The first verse reads: 'I'm the lad that's free and easy, / Whereso'er I chance to be: / I'll do my best I'll try to please ye, / If you will but list to me.' It was published by James Lindsay of 9 King Street, Glasgow, and includes a woodcut illustration of a carefree young man throwing a stick for a dog.
The free and easy lad of this song appears to be very philosophical, living his life according to a very simple yet profound belief: 'I care for all, yet care for no man, / Those who mean well should not fear, / I like a man and love a woman, / What else makes this life so dear'.
Early ballads were dramatic or humorous narrative songs derived from folk culture that predated printing. Originally perpetuated by word of mouth, many ballads survive because they were recorded on broadsides. Musical notation was rarely printed, as tunes were usually established favourites. The term 'ballad' eventually applied more broadly to any kind of topical or popular verse.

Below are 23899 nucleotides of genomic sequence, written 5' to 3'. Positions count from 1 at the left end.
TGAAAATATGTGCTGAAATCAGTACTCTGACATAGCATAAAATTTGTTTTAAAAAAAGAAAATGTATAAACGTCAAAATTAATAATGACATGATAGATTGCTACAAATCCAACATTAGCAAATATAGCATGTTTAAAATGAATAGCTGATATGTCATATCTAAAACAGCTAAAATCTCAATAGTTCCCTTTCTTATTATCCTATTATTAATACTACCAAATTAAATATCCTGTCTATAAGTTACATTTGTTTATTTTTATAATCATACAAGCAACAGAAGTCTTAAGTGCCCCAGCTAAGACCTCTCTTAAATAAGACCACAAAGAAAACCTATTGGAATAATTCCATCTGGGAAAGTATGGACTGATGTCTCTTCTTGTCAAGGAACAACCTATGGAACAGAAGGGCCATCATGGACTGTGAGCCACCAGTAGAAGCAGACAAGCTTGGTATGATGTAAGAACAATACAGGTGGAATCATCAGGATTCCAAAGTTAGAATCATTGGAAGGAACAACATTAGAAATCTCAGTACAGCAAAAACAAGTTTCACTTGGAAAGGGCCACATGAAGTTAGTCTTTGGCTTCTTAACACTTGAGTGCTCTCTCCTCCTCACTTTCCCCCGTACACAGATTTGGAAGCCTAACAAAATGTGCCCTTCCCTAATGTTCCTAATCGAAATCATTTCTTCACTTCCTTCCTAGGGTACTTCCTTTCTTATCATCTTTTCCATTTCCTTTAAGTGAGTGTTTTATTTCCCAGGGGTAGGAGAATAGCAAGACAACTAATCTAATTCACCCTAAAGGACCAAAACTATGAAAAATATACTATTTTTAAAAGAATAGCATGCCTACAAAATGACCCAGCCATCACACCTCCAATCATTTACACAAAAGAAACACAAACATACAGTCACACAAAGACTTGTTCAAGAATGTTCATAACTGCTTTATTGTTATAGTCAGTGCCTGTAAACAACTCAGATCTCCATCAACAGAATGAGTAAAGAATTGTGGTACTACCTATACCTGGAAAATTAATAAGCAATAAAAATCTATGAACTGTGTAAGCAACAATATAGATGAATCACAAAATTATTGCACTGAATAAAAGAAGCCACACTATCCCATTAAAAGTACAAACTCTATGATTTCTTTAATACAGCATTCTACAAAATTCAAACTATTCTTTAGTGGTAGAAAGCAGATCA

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Probable period of publication:
1852-1859 shelfmark: L.C.Fol.178.A.2(053)
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